The midway point of Netflix’s Gone for Good once again alters the point of view, slowing down its narrative, attempting to show the essential nature of everyone’s past. Instead, the show needs to live a bit more in the present.
This recap of the Netflix series Gone for Good episode 3, “Daco”, contains spoilers.
After two episodes focused on how the murders of Guillaume’s (Finnegan Oldfield) brother, Fred, and Inès’s (Garance Marillier) sister, Sonia, affected the two leftover siblings, Netflix’s Gone for Good turns onto a different lane. Focused on the caretaker/leader of the social work facility, episode three, aptly titled “Daco,” begins without murder or death, or grief.
Gone for Good episode 3 recap
It begins with a neo-Nazi meeting, a picture of a group of young and middle-aged men with shaved heads, with Daco at the center (Guillaume Gouix), receiving a swastika tattoo on his forehead. The French thriller series slows down a bit with this episode, not in tone or anguish, only in pace. In Ivry in 2005, the same suburb where Judith (Nailia Harzoune) was murdered, Daco lived, breathed, and fought for Nazism, angry at any person that wasn’t white. For an episode, it’s his story, one riddled with violence and a lack of an explanation. While his little brother was sick in the hospital, sharing a room with a Black child, which old-Daco despised, the man now with a sunflower tattoo on his forehead attacked a pregnant woman and went to jail, changing his life during those moments.
In present-day, Daco and Guillaume head to Ivry to investigate Judith’s murder once the latter hears from her mother, who hasn’t heard from her since early 2018. She drops the bomb that Judith had a daughter named Alice, furthering the idea that no one in the world of Gone for Good knows about their friends’ or significant others’ pasts. After talking to a journalist that neither helps nor confirms much, the two attempt to see security footage of a nearby street, forcing Daco to visit one of his old friends, a man at the head of a company called French Security, a larger front for a Nazi party.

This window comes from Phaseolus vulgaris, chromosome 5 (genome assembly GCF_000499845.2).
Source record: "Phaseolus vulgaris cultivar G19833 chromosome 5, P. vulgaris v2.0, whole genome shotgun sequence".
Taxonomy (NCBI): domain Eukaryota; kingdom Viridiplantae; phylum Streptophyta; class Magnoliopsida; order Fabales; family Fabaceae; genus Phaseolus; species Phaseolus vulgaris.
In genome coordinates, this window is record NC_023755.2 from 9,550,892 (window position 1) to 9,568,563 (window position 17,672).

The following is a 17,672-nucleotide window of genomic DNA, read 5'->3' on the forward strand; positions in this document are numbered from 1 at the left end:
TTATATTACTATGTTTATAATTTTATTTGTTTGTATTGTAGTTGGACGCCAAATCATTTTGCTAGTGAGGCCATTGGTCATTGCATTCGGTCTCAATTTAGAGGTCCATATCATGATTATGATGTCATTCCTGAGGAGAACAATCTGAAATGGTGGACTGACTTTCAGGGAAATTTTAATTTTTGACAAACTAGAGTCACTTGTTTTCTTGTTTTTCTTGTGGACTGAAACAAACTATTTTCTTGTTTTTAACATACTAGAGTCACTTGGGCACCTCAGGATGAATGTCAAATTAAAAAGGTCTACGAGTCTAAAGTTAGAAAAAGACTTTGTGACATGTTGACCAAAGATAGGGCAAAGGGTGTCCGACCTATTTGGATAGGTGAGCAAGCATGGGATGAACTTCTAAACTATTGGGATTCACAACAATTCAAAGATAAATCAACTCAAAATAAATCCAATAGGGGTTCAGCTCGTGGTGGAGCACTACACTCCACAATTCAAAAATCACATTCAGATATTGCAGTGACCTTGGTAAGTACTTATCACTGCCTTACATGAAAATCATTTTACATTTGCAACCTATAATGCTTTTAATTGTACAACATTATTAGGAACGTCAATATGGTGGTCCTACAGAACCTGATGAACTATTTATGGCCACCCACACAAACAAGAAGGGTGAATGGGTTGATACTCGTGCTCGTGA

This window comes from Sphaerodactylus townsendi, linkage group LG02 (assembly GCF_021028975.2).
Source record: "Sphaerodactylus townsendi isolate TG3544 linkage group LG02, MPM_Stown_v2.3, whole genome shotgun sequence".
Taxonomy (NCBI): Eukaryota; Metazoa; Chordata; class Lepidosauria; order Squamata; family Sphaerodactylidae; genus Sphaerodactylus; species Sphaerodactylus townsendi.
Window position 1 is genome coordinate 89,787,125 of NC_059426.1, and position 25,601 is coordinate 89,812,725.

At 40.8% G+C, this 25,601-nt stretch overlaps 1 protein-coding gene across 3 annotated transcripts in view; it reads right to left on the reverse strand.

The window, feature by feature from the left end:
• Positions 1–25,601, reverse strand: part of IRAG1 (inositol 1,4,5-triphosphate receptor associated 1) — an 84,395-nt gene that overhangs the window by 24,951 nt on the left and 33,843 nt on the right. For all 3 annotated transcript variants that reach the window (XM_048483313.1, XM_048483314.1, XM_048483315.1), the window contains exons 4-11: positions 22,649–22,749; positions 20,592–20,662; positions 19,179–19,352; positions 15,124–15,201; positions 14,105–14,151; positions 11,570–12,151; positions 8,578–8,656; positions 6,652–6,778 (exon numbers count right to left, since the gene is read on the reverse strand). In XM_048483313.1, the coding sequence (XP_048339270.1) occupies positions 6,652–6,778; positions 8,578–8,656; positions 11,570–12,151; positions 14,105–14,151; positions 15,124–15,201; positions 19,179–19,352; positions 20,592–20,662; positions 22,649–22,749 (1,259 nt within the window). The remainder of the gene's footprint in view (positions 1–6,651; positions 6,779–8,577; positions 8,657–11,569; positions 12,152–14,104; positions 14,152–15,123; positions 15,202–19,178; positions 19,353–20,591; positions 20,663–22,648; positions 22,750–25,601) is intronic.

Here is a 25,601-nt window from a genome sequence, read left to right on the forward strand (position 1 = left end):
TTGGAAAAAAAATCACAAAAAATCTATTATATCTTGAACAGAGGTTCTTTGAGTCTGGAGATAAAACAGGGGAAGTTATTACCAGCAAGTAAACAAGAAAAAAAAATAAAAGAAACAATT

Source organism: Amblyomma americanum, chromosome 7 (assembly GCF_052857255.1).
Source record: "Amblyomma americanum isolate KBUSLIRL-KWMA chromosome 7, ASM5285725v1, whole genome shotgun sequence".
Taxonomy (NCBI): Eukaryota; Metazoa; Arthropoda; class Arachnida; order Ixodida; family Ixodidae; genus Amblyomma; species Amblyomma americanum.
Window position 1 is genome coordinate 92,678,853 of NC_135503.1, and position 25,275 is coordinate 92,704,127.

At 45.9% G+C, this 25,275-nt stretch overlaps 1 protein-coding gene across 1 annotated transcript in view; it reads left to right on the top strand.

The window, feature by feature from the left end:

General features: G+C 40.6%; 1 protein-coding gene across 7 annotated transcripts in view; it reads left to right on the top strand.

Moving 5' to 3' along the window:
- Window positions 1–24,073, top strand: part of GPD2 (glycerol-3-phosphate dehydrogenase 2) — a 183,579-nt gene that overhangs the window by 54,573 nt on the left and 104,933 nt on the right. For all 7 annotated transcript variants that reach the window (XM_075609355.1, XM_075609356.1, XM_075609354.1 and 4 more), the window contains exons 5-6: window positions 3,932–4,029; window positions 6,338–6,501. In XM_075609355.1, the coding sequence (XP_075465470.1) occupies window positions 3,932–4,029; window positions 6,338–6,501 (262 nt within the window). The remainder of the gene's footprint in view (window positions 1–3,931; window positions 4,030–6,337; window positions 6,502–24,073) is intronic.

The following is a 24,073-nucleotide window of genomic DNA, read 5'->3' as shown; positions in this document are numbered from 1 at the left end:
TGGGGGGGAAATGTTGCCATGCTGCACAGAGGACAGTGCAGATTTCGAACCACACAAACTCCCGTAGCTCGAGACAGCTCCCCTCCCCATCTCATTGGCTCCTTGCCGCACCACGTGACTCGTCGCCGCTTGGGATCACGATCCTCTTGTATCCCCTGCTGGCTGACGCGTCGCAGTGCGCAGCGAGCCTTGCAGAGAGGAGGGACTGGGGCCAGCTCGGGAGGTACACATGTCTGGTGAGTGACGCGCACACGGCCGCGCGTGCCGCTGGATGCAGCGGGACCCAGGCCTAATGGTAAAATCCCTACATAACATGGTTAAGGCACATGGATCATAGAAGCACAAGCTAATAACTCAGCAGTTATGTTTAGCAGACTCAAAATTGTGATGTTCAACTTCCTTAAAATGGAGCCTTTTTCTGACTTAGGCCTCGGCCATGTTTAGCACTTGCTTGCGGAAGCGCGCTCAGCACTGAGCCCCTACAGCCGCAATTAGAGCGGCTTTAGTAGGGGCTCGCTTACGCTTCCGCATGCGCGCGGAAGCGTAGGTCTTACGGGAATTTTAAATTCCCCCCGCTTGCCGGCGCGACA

They fight and scramble and scratch against Nazis in order to see a glimpse of the footage, which shows Fred hand-in-hand with Alice. Creators David Elkaïm and Vincent Poymiro seem to have no shortage of surprises, most likely thankful to novelist Harlan Coben whose book they’re adapting. Still, the story trudges onward, enjoying this brief respite from the Fred/Sonia night in 2010, though hardly advancing the story beyond the first and last 10 minutes of the episode.
For clarity, here’s what happens within the final minutes of “Daco:” Inès and Guillaume kiss due to shared grief, Daco tells his wife, Awa, about his awful past, and the two social workers head to Judith’s funeral only to find that the woman in the coffin isn’t Judith at all. Episode three, putting the series more than halfway through its season, ends with an odd sensation: that the entirety of the first two episodes have lost the bulk of their meaning.
If this is the real Judith Conti, the information, the surprises, and the realizations of the first 80 minutes of this series have little merit. It’s likely that the creators will pull the strings so that everything comes together in the end, but for the moment, all feels trite.
- Guillaume’s speech skills, as he pulls Daco out of the dumps after learning he used to be a neo-Nazi.
- The realization that it looks like actor Garance Marillier is playing both sisters in Inès and Sonia, which means she’s grieving for herself. Weird and tough, but great.
- The fighting choreography in the security center is wonky at best. The punches don’t seem to land yet each person looks like they’ve been hit by a brick wall.
- Inès kissing Guillaume after her sister has died and his current girlfriend just passed is absolutely wild. Not the right time!
- How easy is it to get tattoos in prison? In lots of films and series, characters leave prison with new tattoos, or they’re seen getting them in the cafeteria, etc. Just would love a deeper dive into the best tattoos ever given in prison over the course of film and TV.
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